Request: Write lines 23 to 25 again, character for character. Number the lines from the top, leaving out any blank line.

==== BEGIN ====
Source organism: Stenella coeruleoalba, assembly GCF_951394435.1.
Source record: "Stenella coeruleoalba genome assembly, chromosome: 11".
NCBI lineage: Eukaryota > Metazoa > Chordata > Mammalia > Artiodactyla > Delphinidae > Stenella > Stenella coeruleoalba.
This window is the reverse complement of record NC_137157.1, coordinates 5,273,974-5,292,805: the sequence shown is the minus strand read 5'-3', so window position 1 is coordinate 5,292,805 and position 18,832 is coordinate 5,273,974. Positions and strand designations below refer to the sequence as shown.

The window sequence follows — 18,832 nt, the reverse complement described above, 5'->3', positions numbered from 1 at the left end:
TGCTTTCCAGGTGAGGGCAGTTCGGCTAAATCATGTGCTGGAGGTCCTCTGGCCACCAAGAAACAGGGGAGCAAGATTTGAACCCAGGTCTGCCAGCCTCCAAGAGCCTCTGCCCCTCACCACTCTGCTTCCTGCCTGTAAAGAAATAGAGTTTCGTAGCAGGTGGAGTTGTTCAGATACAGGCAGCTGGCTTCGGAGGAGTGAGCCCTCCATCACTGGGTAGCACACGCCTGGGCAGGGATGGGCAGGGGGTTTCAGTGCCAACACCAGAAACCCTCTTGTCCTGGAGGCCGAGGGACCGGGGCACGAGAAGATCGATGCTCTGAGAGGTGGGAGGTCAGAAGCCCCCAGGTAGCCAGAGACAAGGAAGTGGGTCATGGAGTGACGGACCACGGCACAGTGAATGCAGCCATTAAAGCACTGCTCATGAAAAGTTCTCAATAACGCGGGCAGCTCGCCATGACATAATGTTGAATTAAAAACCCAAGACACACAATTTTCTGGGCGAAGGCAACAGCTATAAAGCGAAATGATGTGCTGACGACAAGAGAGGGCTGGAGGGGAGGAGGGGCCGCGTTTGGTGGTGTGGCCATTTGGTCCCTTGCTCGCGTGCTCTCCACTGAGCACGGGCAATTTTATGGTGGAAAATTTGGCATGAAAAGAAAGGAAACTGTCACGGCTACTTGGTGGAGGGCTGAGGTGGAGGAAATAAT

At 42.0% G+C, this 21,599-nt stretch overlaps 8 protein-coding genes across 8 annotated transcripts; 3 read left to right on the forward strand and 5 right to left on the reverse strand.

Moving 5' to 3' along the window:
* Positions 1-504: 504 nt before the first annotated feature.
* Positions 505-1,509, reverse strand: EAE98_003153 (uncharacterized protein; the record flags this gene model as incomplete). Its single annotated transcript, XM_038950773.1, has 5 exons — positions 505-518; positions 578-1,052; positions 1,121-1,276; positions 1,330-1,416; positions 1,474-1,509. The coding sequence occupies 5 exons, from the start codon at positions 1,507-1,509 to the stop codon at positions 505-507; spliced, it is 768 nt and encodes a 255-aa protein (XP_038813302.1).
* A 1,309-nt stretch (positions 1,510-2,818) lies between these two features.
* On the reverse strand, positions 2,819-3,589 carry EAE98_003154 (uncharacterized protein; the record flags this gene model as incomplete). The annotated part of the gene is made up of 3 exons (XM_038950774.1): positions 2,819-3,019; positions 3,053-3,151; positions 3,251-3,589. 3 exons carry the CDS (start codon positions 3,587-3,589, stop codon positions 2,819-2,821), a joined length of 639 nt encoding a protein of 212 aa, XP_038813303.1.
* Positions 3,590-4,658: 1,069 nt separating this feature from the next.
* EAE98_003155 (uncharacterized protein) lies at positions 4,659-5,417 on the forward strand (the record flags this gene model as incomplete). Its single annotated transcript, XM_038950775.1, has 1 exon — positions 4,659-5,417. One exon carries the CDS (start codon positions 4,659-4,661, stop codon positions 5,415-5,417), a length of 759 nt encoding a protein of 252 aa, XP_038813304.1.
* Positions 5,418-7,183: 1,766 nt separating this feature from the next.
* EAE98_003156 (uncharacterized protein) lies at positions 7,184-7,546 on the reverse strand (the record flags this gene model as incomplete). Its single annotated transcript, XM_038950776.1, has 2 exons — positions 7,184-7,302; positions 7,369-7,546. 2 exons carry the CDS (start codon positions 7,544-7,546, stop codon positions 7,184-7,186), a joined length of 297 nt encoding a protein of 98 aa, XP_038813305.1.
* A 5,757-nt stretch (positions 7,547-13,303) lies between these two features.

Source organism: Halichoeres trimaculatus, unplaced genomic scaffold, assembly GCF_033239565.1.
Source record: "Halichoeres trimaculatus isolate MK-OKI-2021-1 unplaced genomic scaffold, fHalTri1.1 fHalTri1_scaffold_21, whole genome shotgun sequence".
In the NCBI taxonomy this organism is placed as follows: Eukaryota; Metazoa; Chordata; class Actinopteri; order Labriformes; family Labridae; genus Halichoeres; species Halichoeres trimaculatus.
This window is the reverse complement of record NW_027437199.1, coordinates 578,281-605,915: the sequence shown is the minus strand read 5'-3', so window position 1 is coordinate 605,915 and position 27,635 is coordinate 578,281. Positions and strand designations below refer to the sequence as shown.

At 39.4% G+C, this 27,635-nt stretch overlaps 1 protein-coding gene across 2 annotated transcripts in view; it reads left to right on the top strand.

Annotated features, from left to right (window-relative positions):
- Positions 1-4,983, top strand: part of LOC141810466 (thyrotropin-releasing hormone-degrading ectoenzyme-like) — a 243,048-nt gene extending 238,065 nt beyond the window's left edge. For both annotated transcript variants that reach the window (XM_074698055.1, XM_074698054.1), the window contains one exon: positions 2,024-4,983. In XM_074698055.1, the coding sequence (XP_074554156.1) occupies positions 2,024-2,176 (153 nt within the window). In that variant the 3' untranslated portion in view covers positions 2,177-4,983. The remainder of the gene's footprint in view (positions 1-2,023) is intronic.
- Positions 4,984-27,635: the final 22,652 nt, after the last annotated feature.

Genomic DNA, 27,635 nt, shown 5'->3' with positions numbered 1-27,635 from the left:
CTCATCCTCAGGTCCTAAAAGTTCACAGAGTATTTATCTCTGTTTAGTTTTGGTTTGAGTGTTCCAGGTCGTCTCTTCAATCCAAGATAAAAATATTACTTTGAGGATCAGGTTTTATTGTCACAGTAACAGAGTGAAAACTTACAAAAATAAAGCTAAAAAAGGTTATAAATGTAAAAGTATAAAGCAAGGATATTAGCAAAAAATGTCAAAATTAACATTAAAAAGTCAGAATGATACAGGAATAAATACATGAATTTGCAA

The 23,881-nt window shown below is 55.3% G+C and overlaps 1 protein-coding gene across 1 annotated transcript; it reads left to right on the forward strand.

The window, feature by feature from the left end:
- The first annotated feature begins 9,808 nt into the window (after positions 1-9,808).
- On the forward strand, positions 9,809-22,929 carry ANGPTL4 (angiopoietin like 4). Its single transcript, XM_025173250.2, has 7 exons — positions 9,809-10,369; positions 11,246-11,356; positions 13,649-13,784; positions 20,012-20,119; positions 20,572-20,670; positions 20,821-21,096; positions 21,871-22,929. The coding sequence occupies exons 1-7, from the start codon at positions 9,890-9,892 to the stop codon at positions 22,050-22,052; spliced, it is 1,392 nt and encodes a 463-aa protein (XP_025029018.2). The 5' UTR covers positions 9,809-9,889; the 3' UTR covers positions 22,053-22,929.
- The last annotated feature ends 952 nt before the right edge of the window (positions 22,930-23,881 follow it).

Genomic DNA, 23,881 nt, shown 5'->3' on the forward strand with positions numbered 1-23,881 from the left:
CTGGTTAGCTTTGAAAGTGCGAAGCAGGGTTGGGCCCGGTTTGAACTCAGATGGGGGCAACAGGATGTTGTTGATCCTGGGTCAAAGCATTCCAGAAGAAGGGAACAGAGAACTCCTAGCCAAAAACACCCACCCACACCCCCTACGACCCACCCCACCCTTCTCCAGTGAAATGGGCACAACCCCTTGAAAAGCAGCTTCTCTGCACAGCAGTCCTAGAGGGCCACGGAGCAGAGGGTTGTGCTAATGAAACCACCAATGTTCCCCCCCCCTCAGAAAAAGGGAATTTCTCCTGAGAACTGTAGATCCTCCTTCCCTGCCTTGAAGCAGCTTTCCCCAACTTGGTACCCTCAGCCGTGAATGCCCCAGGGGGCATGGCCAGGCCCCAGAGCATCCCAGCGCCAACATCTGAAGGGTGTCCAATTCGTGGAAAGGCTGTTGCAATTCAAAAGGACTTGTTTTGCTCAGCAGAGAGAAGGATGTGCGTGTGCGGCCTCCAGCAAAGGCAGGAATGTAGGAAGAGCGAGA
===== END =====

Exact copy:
Annotated features, from left to right (window-relative positions):
- Positions 1-4,983, top strand: part of LOC141810466 (thyrotropin-releasing hormone-degrading ectoenzyme-like) — a 243,048-nt gene extending 238,065 nt beyond the window's left edge. For both annotated transcript variants that reach the window (XM_074698055.1, XM_074698054.1), the window contains one exon: positions 2,024-4,983. In XM_074698055.1, the coding sequence (XP_074554156.1) occupies positions 2,024-2,176 (153 nt within the window). In that variant the 3' untranslated portion in view covers positions 2,177-4,983. The remainder of the gene's footprint in view (positions 1-2,023) is intronic.
- Positions 4,984-27,635: the final 22,652 nt, after the last annotated feature.